Former President Donald Trump will face a second indictment after the US Senate rejected Republican arguments as unconstitutional.
If so the senators were asked to vote Mr. Trump He can try even if he is no longer in office.
It was approved by 56 to 44, with six Republican senators voting in favor of Democrats and independents – Bill Cassidy, Susan Collins, Lisa Murkowski, Mitt Romney, Ben Sauce and Pat Doomi.
This means the case, which sits in the arbitral tribunal with the senators, will take place on Wednesday, which will last until the middle of next week.
Adam Parsons is in Washington D.C. for Sky News and is overseeing operations.
So now we know. The indictment will of course take place; Donald Trump, again, will face a Senate test.
After several weeks of questions and doubts, angry queues and legal objections, the process will be dismissed.
They will be stressed with a test that will continue over the weekend and next week.
There is still the possibility that enough Republican senators are not ready to vote against Donald Trump when it comes to the final vote.
But as long as there is uncertainty, the United States will keep its breath.
The first day of this indictment should focus on a legal argument about whether the trial should even progress. But things are not so straightforward in Washington DC right now.
Between the historical reference and the legal debates, the question of the sacred constitution of the United States was questioned as to whether it was constitutional to accuse a president who had already resigned.
In fact, where does the theoretical element end, “What do you think about Trump?” The element begins.
So the opening minutes of this legal debate followed a long film produced by Mr Trump’s Democrats, showing Capital’s storm on January 6, interrupted by the shocking reaction of those inside and outside the debate chamber, after the chaotic destruction and Mr Trump’s tweets.
“If it’s not a crime, it’s nothing,” said Chuck Schumer, who leads the Democratic majority in the Senate. He said the allegations against Mr Trump were harsher than those ever leveled against a president.
Then came Democrat Congressman Jamie Raskin, who leads the “charge managers” team, against Mr Trump.
He downplayed the notion that the former president was acquitted because his term was already over – the basis for Mr Trump’s claim that the path was unconstitutional.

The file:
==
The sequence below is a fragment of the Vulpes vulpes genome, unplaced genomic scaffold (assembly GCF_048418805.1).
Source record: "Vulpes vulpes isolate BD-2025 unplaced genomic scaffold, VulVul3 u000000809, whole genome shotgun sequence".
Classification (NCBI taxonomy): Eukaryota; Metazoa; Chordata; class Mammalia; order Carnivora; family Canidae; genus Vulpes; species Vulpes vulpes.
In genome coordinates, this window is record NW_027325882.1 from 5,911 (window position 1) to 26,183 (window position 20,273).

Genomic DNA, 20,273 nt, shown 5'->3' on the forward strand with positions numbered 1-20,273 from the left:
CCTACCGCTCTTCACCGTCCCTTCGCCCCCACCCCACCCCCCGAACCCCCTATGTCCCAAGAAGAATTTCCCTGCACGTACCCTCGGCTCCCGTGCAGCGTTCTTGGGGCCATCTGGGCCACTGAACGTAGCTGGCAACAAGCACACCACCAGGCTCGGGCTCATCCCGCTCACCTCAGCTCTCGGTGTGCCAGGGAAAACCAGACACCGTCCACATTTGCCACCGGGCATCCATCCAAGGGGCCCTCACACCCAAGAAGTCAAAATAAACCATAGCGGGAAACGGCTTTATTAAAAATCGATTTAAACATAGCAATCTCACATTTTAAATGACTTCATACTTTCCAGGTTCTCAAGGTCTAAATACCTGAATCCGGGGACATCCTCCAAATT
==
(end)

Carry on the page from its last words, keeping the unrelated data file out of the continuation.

“If the president’s arguments for the January exception are confirmed, even if everyone agrees that he is guilty of these events and the evidence is proven, it’s certainly, as we think, the president instigated a violent uprising.
“On the day Congress convenes to conclude the presidential election, you will believe that the Senate can do nothing about this, that there is no inquiry, that there are no facts.
“He wants you to determine that the Senate is powerless at that time.
Mr Trump’s lawyers were adamant that the trial was futile. For one thing, Bruce Custer, during a speech with lengthy pauses, had already made voters realize that he had no right to carry out an investigation that could remove a president from office.
His colleague David Shoen gave more voice.
“This test will open up more wounds across the country,” he said. “This is an attempt to get 74 million American voters to vote.”
But their objections were rejected. Instead, the test will begin Wednesday afternoon and continue until the weekend and next week.
Proving the former president would require a two-thirds majority, with at least 17 Republican senators voting against him.
It feels very unlikely. But if that happens, the damage to American politics and society will be enormous.
More than 74 million people voted for Mr. Trump in the last election, and many supported him because he insulted the Washington establishment.
It would be unusual and harmful for the same political establishment to ban him from being punished now and running for office again.